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Greenberg, J. (1992). Commentary on Sampson's “The Role of ‘Real’ Experience in Psychopathology and Treatment”. Psychoanal. Dial., 2(4):529-537.

(1992). Psychoanalytic Dialogues, 2(4):529-537

Commentary on Sampson's “The Role of ‘Real’ Experience in Psychopathology and Treatment” Related Papers

Jay Greenberg, Ph.D.

It is a special pleasure to discuss Harold Sampson's paper because I have long admired his work. My admiration is based on many things, not the least of which is my appreciation for his interest in, and openness to, psychoanalytic ideas. I also believe that through his work with the Mt. Zion Psychotherapy Research Group he has given us a vision of the psychoanalytic process that keeps faith with, but also extends, our clinicians' view of what goes on when we do psychoanalytic work.

First let me say a few words about the theory Sampson has described so clearly in his paper. It is a perspective that fits comfortably within the relational model of psychoanalysis. Like each of the theories operating within the relational model, it begins with the assumption that all human experience originates in the interpersonal exchange. This is true genetically; early relationships lay down patterns that shape everything that comes later. It is also true throughout life, in the sense that any experience—psychoanalytic transferences are, of course, a particularly relevant case in point—is significantly determined by social reality. Everything that we might consider “intrapsychic,” including both motivation and regulation, arises, according to the premises of the relational model, as a transformation of early experience with other people.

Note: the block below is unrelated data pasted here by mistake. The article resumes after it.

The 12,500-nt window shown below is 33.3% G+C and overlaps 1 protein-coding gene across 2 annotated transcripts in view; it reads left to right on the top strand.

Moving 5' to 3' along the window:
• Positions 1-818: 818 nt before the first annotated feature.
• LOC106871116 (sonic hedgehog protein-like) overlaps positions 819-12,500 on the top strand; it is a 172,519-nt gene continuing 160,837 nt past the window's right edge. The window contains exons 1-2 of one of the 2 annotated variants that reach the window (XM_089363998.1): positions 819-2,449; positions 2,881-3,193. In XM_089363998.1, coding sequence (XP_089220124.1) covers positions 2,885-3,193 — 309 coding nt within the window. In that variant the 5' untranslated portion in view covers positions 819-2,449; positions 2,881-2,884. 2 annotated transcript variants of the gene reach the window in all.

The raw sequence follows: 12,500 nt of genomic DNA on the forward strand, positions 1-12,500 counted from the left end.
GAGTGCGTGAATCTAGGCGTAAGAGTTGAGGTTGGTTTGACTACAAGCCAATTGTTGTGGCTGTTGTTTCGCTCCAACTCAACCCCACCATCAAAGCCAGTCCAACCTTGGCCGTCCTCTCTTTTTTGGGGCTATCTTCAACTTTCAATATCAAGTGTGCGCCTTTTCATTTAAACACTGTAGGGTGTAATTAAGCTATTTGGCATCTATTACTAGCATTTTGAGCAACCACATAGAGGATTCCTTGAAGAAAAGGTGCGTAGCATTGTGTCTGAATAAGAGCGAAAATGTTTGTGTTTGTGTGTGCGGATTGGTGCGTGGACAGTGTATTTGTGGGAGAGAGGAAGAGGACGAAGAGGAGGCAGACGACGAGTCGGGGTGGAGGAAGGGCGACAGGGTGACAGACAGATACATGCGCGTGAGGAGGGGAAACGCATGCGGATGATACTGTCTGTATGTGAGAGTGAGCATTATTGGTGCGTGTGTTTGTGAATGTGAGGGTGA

The key concept in Sampson's particular relational approach is the conscious and especially the unconscious “belief” about reality.

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